Facebook: We can now say more on user surveillance

Associated Press + More

MENLO PARK, Calif. (AP) — Facebook's top attorney says after a week of negotiations with national security officials, the company is allowed to make new revelations about government orders for user data.

General Counsel Ted Ullyot said in a statement Friday that Facebook is only allowed to talk about total numbers, but is lobbying to reveal more, and the permission received is still unprecedented.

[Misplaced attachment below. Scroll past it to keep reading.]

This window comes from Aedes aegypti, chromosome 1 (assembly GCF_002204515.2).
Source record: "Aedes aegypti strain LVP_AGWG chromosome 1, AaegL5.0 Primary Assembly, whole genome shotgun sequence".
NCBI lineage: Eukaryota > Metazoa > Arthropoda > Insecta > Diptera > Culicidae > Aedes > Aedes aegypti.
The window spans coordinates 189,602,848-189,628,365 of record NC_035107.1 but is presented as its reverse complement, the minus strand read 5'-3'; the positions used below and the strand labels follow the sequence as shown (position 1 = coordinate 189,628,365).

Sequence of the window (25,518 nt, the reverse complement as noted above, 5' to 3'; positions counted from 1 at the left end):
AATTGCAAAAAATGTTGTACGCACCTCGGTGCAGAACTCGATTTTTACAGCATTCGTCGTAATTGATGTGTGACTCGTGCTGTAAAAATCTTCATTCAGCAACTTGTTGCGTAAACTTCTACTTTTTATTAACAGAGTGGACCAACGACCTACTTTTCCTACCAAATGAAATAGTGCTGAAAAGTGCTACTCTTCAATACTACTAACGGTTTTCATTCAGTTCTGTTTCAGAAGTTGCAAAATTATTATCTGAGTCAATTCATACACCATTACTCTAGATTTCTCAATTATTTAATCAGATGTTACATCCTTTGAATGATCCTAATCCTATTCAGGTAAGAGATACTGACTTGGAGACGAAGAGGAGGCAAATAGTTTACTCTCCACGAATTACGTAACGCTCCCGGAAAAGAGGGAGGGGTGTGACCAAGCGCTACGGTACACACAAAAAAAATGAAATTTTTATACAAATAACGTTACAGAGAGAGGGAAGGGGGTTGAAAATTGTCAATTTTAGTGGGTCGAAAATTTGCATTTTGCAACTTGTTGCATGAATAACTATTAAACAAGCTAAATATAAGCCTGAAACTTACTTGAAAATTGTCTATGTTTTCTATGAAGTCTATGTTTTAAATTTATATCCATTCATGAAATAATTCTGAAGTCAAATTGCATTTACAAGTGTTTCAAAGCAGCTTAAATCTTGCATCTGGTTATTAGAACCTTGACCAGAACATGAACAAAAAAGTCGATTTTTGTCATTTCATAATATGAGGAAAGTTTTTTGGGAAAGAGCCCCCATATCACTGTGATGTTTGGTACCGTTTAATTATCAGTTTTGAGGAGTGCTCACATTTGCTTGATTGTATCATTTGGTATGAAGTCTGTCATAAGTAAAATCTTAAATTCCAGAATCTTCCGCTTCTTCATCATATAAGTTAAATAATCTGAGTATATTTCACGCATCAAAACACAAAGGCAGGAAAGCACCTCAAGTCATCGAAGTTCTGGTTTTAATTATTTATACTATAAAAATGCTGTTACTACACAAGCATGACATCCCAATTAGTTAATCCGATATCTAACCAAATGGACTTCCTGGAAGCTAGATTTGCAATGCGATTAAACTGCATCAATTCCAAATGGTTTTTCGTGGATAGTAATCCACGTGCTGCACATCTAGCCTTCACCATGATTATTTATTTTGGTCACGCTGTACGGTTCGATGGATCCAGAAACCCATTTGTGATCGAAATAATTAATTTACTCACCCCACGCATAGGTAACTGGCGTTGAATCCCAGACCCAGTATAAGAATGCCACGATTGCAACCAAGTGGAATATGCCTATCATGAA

Following the guidelines, Ullyot says Facebook received between 9,000 and 10,000 requests from government entities in the last six months of 2012, on subjects from missing children to terrorist threats.

In a rare alliance, Facebook, Google and Microsoft Corp. are pressuring the Obama administration to loosen their legal gag on government surveillance orders.

The companies are seeking to distance themselves from the Internet dragnet code-named "PRISM" revealed in leaks last week.

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